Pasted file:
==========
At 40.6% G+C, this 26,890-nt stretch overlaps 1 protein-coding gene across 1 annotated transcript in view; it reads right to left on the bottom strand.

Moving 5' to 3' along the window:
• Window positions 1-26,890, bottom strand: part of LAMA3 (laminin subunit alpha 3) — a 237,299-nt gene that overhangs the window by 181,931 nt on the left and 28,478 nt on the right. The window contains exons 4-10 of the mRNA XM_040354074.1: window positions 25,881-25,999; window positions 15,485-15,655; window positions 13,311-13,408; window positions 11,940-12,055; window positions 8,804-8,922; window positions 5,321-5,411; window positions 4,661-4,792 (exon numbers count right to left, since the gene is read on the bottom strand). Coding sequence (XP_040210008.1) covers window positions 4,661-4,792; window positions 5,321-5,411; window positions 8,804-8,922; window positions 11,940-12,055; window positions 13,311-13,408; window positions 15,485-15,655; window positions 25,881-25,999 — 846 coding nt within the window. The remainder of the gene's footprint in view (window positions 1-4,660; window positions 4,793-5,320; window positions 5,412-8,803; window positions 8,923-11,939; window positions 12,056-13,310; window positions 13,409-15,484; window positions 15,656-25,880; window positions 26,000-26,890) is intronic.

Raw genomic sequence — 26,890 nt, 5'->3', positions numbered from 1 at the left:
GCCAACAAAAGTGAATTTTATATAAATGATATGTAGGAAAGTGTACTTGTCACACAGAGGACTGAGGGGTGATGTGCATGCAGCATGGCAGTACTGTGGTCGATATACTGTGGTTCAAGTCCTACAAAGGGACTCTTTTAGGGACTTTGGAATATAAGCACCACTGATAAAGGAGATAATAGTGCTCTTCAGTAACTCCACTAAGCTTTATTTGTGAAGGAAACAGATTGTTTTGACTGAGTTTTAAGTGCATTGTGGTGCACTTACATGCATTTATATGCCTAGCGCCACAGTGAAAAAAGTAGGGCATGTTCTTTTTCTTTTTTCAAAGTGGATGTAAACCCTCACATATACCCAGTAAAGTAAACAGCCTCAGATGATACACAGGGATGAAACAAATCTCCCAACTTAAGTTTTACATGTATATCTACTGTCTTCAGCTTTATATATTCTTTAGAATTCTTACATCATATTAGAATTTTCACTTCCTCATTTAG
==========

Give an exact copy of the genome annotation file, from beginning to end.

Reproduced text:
At 40.6% G+C, this 26,890-nt stretch overlaps 1 protein-coding gene across 1 annotated transcript in view; it reads right to left on the bottom strand.

Moving 5' to 3' along the window:
• Window positions 1-26,890, bottom strand: part of LAMA3 (laminin subunit alpha 3) — a 237,299-nt gene that overhangs the window by 181,931 nt on the left and 28,478 nt on the right. The window contains exons 4-10 of the mRNA XM_040354074.1: window positions 25,881-25,999; window positions 15,485-15,655; window positions 13,311-13,408; window positions 11,940-12,055; window positions 8,804-8,922; window positions 5,321-5,411; window positions 4,661-4,792 (exon numbers count right to left, since the gene is read on the bottom strand). Coding sequence (XP_040210008.1) covers window positions 4,661-4,792; window positions 5,321-5,411; window positions 8,804-8,922; window positions 11,940-12,055; window positions 13,311-13,408; window positions 15,485-15,655; window positions 25,881-25,999 — 846 coding nt within the window. The remainder of the gene's footprint in view (window positions 1-4,660; window positions 4,793-5,320; window positions 5,412-8,803; window positions 8,923-11,939; window positions 12,056-13,310; window positions 13,409-15,484; window positions 15,656-25,880; window positions 26,000-26,890) is intronic.

Raw genomic sequence — 26,890 nt, 5'->3', positions numbered from 1 at the left:
GCCAACAAAAGTGAATTTTATATAAATGATATGTAGGAAAGTGTACTTGTCACACAGAGGACTGAGGGGTGATGTGCATGCAGCATGGCAGTACTGTGGTCGATATACTGTGGTTCAAGTCCTACAAAGGGACTCTTTTAGGGACTTTGGAATATAAGCACCACTGATAAAGGAGATAATAGTGCTCTTCAGTAACTCCACTAAGCTTTATTTGTGAAGGAAACAGATTGTTTTGACTGAGTTTTAAGTGCATTGTGGTGCACTTACATGCATTTATATGCCTAGCGCCACAGTGAAAAAAGTAGGGCATGTTCTTTTTCTTTTTTCAAAGTGGATGTAAACCCTCACATATACCCAGTAAAGTAAACAGCCTCAGATGATACACAGGGATGAAACAAATCTCCCAACTTAAGTTTTACATGTATATCTACTGTCTTCAGCTTTATATATTCTTTAGAATTCTTACATCATATTAGAATTTTCACTTCCTCATTTAG